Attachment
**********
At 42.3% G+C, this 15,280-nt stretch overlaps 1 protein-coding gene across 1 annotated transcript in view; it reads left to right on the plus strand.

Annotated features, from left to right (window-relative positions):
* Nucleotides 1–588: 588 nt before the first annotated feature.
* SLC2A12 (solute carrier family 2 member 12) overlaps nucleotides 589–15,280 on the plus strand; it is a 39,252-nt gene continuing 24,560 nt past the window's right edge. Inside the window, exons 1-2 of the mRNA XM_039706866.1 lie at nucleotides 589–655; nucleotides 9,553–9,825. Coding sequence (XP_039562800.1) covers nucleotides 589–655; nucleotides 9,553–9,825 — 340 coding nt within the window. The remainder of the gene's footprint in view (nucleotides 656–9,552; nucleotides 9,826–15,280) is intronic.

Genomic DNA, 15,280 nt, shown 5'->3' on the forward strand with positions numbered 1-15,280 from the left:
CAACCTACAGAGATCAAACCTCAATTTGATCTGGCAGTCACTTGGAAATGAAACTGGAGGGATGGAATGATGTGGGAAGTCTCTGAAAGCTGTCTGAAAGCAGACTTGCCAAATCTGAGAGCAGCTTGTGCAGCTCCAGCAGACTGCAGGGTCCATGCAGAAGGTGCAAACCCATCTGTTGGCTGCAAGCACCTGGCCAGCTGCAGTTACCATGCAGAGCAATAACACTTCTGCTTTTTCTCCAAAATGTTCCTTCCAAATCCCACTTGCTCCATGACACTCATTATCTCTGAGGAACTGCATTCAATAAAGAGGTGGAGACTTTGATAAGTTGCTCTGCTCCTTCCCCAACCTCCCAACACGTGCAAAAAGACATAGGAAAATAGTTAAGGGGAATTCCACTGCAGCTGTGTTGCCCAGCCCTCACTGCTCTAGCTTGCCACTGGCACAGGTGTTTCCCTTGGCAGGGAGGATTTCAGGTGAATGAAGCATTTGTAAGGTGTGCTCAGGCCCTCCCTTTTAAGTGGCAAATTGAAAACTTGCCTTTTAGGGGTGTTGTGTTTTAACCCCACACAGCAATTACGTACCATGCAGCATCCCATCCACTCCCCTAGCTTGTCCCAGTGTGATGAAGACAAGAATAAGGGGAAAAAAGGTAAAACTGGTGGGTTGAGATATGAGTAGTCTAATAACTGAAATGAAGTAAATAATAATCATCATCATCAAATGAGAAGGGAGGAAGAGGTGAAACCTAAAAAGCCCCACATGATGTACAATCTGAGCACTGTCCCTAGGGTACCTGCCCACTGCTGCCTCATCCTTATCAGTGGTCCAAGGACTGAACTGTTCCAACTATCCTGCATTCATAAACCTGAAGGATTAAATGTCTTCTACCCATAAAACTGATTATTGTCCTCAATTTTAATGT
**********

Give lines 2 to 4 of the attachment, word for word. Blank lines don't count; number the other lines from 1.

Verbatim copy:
Annotated features, from left to right (window-relative positions):
* Nucleotides 1–588: 588 nt before the first annotated feature.
* SLC2A12 (solute carrier family 2 member 12) overlaps nucleotides 589–15,280 on the plus strand; it is a 39,252-nt gene continuing 24,560 nt past the window's right edge. Inside the window, exons 1-2 of the mRNA XM_039706866.1 lie at nucleotides 589–655; nucleotides 9,553–9,825. Coding sequence (XP_039562800.1) covers nucleotides 589–655; nucleotides 9,553–9,825 — 340 coding nt within the window. The remainder of the gene's footprint in view (nucleotides 656–9,552; nucleotides 9,826–15,280) is intronic.